The savagery of the Republicans and their complete lack of connection to the reality of ordinary people is shown by the comment of Rep. Robert Pettinger of North Carolina who said that if Trumpcare passed, people with pre-existing conditions could just move to another state if their state opted out of ACA protections. Not to be outdone, Rep. Mo Brooks from Alabama declared that people who have pre-existing conditions on principle should pay more to help those “who lead good lives” and “live the right way.” As though people with breast cancer or congenital heart conditions are guilty of a moral failure!
The Real Agenda – Looting the Public
If enacted, Trumpcare would transfer literally billions of dollars from the poorest to the very richest Americans by restructuring Medicaid, or, more honestly, eliminating Medicaid as we know it. An analysis of the role of Medicaid in the current health care system reveals the wholesale impoverishment of the American working class over the last 40 years. Medicaid provides coverage for low-income people, primarily children, the elderly, and disabled adults. In 2015, 20% of Americans, a total of 74 million people, received Medicaid benefits and in four states and Washington DC, the percentage is 25% or more.
Trumpcare makes huge cuts to Medicaid funding by eliminating the ACA’s Medicaid expansion, instituting per-capita caps on spending and block granting Medicaid funding to the states. The Congressional Budget Office estimated that these changes would cut $839 billion from Medicaid spending over the next decade and conveniently pay for the $729 billion in tax cuts included in the repeal legislation. These tax cuts benefit medical device companies and the extremely wealthy almost exclusively—the wealthiest 400 tax payers (the 0.00001%) would each get an average tax cut of almost $7 million every year starting in 2017 (Tax Policy Center).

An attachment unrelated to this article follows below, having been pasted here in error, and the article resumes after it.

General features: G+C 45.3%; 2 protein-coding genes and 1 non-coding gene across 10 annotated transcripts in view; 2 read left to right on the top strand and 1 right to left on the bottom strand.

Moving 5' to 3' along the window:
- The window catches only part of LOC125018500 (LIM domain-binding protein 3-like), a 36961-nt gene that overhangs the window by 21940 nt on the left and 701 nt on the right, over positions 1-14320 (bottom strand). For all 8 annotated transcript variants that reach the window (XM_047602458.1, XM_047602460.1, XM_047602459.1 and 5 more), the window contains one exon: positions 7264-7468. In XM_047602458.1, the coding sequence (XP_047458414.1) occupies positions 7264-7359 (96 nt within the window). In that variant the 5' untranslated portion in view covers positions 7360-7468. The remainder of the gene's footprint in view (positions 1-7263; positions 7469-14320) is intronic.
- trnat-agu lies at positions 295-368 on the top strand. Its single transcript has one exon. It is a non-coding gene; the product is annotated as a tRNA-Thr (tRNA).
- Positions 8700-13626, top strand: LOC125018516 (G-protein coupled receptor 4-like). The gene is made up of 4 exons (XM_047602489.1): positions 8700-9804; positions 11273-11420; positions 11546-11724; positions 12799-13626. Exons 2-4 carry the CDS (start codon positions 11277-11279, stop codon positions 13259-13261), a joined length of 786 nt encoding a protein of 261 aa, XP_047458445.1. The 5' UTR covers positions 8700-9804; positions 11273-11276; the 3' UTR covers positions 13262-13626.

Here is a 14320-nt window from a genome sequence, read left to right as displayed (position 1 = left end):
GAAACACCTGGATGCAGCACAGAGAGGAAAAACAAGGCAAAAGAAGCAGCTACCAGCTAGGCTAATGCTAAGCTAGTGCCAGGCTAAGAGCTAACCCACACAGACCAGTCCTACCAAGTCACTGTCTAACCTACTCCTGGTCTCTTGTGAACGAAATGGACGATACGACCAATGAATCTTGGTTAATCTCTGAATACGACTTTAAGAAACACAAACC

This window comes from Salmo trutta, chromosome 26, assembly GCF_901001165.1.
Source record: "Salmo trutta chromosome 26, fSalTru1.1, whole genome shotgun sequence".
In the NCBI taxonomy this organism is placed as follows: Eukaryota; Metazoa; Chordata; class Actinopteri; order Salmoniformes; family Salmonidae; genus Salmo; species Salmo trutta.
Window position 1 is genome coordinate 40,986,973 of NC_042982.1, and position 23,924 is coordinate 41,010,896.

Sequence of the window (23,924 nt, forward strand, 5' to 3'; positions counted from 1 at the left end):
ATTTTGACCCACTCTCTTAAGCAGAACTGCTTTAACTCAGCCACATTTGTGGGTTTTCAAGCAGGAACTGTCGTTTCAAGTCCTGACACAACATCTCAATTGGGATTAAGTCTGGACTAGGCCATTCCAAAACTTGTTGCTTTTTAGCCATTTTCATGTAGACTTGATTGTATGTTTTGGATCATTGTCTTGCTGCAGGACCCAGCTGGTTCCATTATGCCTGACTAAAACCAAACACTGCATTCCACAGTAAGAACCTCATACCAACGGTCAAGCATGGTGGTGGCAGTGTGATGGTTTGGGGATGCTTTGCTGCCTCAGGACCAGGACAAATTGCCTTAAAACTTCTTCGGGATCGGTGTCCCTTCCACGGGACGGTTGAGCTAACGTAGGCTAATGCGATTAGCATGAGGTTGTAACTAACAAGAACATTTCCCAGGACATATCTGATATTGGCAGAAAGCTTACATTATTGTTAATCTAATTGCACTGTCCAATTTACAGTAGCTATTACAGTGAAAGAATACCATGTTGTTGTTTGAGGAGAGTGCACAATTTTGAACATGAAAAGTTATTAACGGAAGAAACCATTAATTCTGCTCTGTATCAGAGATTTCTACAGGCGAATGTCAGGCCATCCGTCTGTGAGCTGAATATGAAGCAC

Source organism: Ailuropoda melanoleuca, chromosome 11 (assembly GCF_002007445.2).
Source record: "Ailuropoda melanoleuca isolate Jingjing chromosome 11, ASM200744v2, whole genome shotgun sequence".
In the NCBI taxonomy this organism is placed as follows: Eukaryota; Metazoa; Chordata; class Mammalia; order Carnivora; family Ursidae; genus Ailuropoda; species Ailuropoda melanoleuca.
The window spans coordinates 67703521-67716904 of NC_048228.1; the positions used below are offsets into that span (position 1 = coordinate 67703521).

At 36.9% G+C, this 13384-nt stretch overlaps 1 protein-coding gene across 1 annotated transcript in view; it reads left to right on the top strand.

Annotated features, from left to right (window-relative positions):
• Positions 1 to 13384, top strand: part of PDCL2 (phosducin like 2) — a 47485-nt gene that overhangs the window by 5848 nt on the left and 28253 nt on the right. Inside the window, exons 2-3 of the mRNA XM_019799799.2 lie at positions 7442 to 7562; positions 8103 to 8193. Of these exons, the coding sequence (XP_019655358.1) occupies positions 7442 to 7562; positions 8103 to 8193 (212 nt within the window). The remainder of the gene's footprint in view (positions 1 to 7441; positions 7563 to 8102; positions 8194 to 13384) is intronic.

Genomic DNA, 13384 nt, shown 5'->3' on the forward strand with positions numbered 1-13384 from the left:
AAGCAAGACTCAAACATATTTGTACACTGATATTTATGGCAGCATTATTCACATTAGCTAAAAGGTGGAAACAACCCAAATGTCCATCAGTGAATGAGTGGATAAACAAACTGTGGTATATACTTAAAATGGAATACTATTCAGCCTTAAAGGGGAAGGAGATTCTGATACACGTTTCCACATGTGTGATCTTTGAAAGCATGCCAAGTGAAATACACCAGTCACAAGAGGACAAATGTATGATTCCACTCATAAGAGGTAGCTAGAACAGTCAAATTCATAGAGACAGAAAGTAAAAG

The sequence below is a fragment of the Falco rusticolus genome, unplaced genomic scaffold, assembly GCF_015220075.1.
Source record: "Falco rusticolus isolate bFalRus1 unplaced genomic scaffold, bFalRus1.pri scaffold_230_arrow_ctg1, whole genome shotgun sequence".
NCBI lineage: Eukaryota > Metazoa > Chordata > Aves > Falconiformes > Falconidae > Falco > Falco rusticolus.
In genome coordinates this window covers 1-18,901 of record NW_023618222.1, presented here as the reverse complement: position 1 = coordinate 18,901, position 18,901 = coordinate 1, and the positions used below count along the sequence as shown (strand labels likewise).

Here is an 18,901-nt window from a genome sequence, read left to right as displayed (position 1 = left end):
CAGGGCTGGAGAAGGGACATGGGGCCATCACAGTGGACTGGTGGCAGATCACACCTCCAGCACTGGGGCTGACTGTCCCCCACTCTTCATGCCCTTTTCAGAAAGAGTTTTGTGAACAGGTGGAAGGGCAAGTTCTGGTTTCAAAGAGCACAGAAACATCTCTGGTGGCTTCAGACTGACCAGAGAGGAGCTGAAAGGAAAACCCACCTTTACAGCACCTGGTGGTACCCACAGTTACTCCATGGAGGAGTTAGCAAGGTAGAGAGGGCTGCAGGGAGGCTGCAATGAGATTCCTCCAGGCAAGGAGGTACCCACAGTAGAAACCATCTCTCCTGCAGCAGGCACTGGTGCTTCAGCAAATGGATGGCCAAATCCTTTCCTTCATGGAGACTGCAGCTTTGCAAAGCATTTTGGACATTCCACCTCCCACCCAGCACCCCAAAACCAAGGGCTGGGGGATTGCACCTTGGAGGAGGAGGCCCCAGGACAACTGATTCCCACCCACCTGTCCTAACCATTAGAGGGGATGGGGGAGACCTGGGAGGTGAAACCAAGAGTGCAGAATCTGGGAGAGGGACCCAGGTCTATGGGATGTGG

The bill now moves to the Senate. Senate Republicans will not introduce a less draconian attack on health care, only one more competently written and expertly delivered. Senate Republican leaders have already promised to wait for the Congressional Budget Office scores, or estimates of Trumpcare’s impact on the budget, expected by the middle of next week. Further, facing stronger Democratic opposition in the Senate, the Republican leadership has pledged to rewrite the bill so that it actually meets the criteria required of budget reconciliation legislation.
Republicans chose to repeal the ACA using the budget reconciliation process because they only need a simple majority, 50% plus one, to pass their legislation. Outside of that process, any ACA repeal bill would need 60 votes in the Senate to pass. However, there are disadvantages for the Republicans to using the reconciliation process as well, namely, all provisions of the legislation must pertain to the budget and the budget must still be under consideration.
Several of Trumpcare’s provisions are vulnerable to legal challenge because of their tangential connection to the budget. The time frame is tight: the Senate must introduce legislation, pass it, and reconcile it with the House version before a final budget is passed. It appears that this means the Senate Republicans will try to get their bill passed by the end of June. However, it will then have to be reconciled with the House bill and the final product re-voted in the House where the divisions among the Republicans make the outcome very uncertain.
How Did We Get Here?